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Fri Jun 29, 2012, 01:38 PM

Starbucks CEO Issues Open Letter, Calls For Job Creation

Not often does a billionaire chief executive of a prominent American brand assert that our system is effectively broken. Yet this is what Howard Schultz, chief executive officer of Starbucks, essentially told me this week when we sat down to discuss the open letter he was about to address to the nation.

A few weeks earlier, he had been absorbing a dispiriting run of news -- the prospect of another round of perilous brinkmanship over lifting the nation's debt ceiling, and a presidential campaign that seems disconnected from the crisis of joblessness -- when it occurred to him that Independence Day was approaching. He imagined the traditional fireworks and celebratory banter. It seemed wrong.

"It's a false celebration," Schultz told me. "I question the promise of America today."

This is the genesis of the letter he plans to serve up in coming days via full-page advertisements in national publications, including the Wall Street Journal and The New York Times. In strikingly direct terms, the man who added frappuccino to the American lexicon decries what has been happening -- or not happening -- within these nominally United States. He assails the political dysfunction that invariably suffocates attempts at improving national fortunes. He calls on Americans to take matters into our own hands, fashioning local solutions to problems left unaddressed by a leadership void in Washington.

"Millions of Americans are out of work," Schultz declares in his letter. "Many more are working tirelessly yet still unable to adequately care for their families. Our veterans are not being welcomed home with the level of support they deserve. Meanwhile, in our nation's capital, our elected leaders are continuing to put ideology over real solutions. I love America, but we all know there is something wrong, and that we are better than this. The deficits this country must reconcile are much more than financial. Our inability to solve our own problems is sapping our national spirit."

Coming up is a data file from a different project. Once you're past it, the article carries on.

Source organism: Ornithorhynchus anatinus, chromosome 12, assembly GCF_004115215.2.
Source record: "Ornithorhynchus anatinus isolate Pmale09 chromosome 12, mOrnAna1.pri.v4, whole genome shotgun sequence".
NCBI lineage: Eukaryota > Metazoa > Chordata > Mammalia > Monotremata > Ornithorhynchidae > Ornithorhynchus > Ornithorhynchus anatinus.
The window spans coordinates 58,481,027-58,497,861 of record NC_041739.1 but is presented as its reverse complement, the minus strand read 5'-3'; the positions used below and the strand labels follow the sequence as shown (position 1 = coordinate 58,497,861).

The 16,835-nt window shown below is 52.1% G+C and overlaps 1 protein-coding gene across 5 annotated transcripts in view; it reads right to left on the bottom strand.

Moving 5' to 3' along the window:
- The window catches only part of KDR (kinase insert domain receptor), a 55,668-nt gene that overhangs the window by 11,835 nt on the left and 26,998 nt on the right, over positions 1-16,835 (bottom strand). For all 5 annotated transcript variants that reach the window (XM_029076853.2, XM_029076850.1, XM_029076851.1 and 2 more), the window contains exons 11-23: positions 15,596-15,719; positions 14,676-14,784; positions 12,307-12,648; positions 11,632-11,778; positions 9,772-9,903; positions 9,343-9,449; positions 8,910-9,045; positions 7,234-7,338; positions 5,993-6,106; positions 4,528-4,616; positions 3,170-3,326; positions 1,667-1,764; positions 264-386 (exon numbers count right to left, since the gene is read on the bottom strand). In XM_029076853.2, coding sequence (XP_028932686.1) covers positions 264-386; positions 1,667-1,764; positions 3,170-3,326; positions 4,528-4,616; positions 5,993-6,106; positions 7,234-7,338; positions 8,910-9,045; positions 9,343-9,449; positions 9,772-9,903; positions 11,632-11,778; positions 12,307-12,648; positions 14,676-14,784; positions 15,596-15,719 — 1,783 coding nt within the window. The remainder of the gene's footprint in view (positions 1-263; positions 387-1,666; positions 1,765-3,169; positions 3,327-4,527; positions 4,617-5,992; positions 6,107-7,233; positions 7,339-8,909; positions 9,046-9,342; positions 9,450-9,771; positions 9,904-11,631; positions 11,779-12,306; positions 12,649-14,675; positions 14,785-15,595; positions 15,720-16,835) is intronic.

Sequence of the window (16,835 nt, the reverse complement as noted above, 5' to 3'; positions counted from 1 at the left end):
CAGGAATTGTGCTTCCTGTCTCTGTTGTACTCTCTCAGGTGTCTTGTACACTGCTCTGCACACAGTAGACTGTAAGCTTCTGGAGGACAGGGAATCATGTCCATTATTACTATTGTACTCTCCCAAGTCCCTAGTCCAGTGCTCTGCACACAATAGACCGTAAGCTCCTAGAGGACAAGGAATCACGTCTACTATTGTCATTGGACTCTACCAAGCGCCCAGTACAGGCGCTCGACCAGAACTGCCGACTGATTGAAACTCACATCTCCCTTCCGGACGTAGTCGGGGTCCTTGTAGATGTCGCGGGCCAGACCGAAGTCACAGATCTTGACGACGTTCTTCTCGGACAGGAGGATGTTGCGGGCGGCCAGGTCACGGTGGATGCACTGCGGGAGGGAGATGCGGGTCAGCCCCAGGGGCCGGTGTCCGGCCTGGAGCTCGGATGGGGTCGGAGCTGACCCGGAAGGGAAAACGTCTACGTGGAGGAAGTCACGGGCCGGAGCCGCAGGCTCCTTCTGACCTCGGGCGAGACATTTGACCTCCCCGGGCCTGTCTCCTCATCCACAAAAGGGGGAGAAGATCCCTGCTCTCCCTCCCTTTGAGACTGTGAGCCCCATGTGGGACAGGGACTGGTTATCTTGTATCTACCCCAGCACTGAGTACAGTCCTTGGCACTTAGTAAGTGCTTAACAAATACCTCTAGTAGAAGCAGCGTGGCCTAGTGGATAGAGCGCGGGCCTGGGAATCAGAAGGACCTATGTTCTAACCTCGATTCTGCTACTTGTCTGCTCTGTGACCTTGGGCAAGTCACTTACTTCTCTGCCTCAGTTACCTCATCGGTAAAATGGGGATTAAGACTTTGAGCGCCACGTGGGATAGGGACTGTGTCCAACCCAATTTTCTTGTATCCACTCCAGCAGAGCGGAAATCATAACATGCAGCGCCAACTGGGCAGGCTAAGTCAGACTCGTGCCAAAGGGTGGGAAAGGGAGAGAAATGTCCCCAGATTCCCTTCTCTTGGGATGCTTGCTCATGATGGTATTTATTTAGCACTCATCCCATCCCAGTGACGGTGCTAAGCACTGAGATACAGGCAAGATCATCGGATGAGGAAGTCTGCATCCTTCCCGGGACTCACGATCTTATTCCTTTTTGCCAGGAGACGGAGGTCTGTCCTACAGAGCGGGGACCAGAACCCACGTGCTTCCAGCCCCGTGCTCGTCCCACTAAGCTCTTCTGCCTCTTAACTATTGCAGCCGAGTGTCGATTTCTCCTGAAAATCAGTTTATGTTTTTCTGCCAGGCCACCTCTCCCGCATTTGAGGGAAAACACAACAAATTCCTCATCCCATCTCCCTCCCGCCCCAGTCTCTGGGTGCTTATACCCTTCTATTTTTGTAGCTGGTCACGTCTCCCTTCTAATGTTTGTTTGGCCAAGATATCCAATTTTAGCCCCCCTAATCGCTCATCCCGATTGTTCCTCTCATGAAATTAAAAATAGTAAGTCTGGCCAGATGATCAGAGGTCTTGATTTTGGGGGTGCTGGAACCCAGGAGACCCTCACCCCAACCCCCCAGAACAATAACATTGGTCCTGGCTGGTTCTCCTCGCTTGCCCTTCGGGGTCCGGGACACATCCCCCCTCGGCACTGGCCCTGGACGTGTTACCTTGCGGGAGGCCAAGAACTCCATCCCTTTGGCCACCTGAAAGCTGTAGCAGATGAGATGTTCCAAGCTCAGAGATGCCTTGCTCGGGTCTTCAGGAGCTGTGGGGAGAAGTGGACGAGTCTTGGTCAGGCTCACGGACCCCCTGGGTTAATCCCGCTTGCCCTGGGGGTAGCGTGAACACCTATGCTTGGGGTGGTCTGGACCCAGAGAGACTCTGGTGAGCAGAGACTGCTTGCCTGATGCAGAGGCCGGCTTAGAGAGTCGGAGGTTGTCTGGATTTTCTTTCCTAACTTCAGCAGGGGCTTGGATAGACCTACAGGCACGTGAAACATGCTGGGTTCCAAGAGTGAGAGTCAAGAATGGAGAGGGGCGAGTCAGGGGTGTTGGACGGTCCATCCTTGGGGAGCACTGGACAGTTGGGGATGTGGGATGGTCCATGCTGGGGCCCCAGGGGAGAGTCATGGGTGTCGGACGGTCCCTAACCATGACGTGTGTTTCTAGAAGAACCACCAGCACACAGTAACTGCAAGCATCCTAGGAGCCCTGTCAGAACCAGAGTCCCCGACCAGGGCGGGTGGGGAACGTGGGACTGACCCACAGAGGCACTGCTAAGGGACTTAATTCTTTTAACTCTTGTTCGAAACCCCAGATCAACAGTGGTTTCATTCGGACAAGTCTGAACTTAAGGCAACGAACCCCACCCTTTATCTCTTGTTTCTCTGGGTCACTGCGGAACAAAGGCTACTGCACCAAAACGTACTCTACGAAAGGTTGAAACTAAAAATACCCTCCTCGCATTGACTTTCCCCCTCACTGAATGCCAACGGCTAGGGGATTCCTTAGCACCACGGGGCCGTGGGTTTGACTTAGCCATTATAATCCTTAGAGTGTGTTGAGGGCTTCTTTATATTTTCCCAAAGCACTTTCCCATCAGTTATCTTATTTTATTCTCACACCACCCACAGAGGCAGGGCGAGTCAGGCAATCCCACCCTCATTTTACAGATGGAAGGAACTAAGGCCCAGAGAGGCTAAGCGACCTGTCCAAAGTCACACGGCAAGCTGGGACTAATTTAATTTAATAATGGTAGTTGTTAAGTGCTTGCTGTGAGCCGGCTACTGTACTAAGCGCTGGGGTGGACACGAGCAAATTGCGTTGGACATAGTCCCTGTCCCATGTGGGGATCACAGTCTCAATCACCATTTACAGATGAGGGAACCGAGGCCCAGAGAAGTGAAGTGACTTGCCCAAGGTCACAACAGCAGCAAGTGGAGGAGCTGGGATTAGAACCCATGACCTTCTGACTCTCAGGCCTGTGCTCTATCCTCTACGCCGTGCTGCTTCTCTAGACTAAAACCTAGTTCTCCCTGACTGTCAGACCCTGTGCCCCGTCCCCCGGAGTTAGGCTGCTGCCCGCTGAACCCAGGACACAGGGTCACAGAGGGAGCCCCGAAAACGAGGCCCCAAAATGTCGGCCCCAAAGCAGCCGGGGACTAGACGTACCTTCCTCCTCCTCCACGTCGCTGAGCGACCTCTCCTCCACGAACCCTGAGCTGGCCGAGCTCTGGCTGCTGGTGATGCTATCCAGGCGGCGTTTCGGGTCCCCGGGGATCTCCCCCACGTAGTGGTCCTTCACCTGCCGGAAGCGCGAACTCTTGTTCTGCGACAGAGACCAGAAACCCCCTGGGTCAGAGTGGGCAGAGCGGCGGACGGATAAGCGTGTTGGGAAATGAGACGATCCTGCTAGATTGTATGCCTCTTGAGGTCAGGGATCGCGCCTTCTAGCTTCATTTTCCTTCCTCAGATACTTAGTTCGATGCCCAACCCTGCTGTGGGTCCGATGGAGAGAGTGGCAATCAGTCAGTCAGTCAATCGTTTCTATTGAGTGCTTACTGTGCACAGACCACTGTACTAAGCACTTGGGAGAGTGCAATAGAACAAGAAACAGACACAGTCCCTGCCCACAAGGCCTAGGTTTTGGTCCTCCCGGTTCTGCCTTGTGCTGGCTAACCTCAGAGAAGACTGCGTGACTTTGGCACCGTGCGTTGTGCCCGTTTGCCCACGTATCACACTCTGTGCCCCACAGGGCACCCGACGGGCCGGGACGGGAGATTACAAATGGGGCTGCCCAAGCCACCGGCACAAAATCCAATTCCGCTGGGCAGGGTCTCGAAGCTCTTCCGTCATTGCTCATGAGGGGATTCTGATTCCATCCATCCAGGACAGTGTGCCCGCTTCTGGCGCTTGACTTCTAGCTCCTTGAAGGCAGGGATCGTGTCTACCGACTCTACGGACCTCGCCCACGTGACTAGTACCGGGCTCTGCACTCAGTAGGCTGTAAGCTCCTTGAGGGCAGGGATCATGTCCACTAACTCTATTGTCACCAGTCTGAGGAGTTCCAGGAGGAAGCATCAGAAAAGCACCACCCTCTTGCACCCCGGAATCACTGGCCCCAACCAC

http://www.huffingtonpost.com/2012/06/29/starbucks-ceo-issues-open_n_1632674.html?1340983336&ncid=edlinkusaolp00000009

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Reply Starbucks CEO Issues Open Letter, Calls For Job Creation (Original post)
iandhr Jun 2012 OP
arcane1 Jun 2012 #1
devilgrrl Jun 2012 #2
Ship of Fools Jun 2012 #3
ForgoTheConsequence Jun 2012 #4
Ship of Fools Jun 2012 #11
ForgoTheConsequence Jun 2012 #12
Ship of Fools Jun 2012 #15
CBGLuthier Jun 2012 #5
SoCalDem Jun 2012 #6
phantom power Jun 2012 #8
ForgoTheConsequence Jun 2012 #10
kestrel91316 Jun 2012 #7
TBF Jun 2012 #9
Bake Jun 2012 #13
EFerrari Jun 2012 #14

Response to iandhr (Original post)

Fri Jun 29, 2012, 01:46 PM

1. I wonder how many Starbucks employees...

"are working tirelessly yet still unable to adequately care for their families"

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Response to iandhr (Original post)


Response to devilgrrl (Reply #2)

Fri Jun 29, 2012, 01:52 PM

3. Actually, my husband's son worked there

for a few months. They're treated pretty well there, relatively speaking.

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Response to Ship of Fools (Reply #3)

Fri Jun 29, 2012, 02:21 PM

4. Doubt it.

Free coffee doesn't make up for things like cutting your hours right before you qualify for health insurance and the 8 bucks an hour you make before tips (some stores start at minimum wage) Tips add about a dollar an hour.

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Response to ForgoTheConsequence (Reply #4)

Fri Jun 29, 2012, 05:44 PM

11. I understand the food service industry, believe me.

But SBucks is better than most, and that's a fact.

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Response to Ship of Fools (Reply #11)

Fri Jun 29, 2012, 06:20 PM

12. Go on....

I worked there in college. I'm interested in the information you're privileged to that would make you know better than I?

You don't happen to be a stock holder by any chance.....

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Response to ForgoTheConsequence (Reply #12)